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Malaysian Filmmaking at its Most (Com)passionate: Notes from the Premiere of Tunku Mona Riza’s Labour of Love, ‘Redha’
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Malaysian Filmmaking at its Most (Com)passionate: Notes from the Premiere of Tunku Mona Riza’s Labour of Love, ‘Redha’

by The Daily SeniApril 4, 2016

KUALA LUMPUR, 4 April — Current Pictures Sdn Bhd‘s Redha premiered at Golden Screen Cinemas, Pavilion on World Autism Awareness Day last Saturday. The family drama saw a packed reception coloured by live performances, special guest appearances, and speeches from its creators.

Redha depicts a Malaysian family’s struggle in raising an autistic child, and is the first Malaysian film to deal with the subject matter at this scale and depth.

Employing over two years of research involving visits to families of autistic children, child psychologists and autism societies, Redha provides a comprehensive look into the mental condition in hopes of raising awareness and understanding.

“Ramai yang tahu tetapi tidak mahu bercerita atau bercakap mengenai autism,” stated director Tunku Mona Riza during her opening speech. “Walaupun begitu, subjek autism yang membawa kita semua ke sini hari ini.”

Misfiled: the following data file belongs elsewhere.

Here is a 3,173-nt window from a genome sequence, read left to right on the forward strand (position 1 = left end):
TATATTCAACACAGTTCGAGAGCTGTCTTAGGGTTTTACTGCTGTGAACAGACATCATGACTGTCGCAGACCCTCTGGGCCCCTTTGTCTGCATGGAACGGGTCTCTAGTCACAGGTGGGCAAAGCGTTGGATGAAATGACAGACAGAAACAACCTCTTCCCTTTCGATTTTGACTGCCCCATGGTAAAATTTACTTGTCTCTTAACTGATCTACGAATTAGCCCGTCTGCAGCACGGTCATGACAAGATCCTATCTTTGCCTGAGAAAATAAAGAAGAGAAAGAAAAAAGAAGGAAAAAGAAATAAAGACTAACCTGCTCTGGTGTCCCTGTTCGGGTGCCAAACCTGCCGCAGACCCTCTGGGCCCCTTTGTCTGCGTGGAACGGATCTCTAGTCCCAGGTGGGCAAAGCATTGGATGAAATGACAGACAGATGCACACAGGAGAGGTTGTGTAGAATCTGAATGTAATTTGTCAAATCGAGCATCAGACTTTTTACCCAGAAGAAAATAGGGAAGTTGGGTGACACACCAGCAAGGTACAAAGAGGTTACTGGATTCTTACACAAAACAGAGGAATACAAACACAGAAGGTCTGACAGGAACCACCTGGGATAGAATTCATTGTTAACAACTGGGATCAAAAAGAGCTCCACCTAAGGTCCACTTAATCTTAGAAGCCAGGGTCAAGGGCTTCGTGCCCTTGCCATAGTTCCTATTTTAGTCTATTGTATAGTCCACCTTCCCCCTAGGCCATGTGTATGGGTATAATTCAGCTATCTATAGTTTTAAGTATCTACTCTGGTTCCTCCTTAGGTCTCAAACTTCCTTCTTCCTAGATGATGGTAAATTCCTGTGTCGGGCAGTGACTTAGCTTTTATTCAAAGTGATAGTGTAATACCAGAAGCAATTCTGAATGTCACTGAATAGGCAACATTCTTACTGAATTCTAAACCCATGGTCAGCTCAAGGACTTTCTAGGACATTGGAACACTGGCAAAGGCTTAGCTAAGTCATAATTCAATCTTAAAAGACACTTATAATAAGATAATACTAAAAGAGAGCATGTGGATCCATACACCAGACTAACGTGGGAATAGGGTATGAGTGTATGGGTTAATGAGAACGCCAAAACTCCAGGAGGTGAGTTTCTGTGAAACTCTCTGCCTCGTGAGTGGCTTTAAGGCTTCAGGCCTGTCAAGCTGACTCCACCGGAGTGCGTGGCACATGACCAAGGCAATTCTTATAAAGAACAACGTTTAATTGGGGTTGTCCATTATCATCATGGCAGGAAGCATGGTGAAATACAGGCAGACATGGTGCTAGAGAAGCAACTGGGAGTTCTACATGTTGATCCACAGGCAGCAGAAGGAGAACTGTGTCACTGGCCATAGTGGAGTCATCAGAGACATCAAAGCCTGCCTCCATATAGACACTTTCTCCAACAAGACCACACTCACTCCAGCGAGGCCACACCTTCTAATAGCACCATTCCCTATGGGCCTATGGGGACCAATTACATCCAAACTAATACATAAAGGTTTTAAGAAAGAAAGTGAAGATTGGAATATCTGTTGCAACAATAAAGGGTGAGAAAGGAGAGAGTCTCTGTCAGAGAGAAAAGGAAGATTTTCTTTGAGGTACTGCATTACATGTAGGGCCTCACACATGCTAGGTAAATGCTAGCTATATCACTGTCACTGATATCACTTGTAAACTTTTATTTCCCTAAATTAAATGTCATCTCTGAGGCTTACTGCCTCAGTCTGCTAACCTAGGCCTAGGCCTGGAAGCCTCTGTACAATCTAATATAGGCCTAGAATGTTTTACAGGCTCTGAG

In her film, Razlan (Nam Ron) and Alina (June Lojong) have a son, Danial (Harith Haziq), who displays unfathomable behavioural patterns. Alina, with help from her sister (Nadiya Nisaa) and close friend (Susan Lankester), eventually brings her son to a child psychologist, who indicates Danial may be an autistic child.

Razlan goes into denial, which adds to tensions within the family, leaving Alina to care for Danial. But as their lives start to improve, tragedy strikes and Razlan must now make peace with fate.

Also appearing in Redha are Anne JamesRemy Ishak, Ruminah Sidek, Izzy Reef, Zahiril Adzim and Susan Menon.

Throughout the film, several characters insult Danial, deeming him “stupid” and “spoilt” due to his behaviour — a snapshot of society’s ignorance and lack of understanding for autism.

In order to rectify the situation and educate audiences, Redha‘s director conducted extensive research which included frequent meetings with local autism societies.

“In the beginning, the National Autism Society of Malaysia (NASOM) was a bit hesitant,” explained Tunku Mona Riza post-screening.

“They were afraid we could send out the wrong image of an autistic child, but when I went through the whole process of what I wanted to do with the film, they opened up.”

“With this film, I got to work with wonderful families. If they had not allowed me to be a part of their children’s lives for two years, then Danial’s character would not have been what you saw on screen.”

Nam Ron was given intensive swimming lessons in order to prepare him for the film’s water scenes as he joined the cast without the ability to swim. The film, featuring significant shots of Terengganu’s blue waters and pristine beaches, called for a number of characters to be in the sea.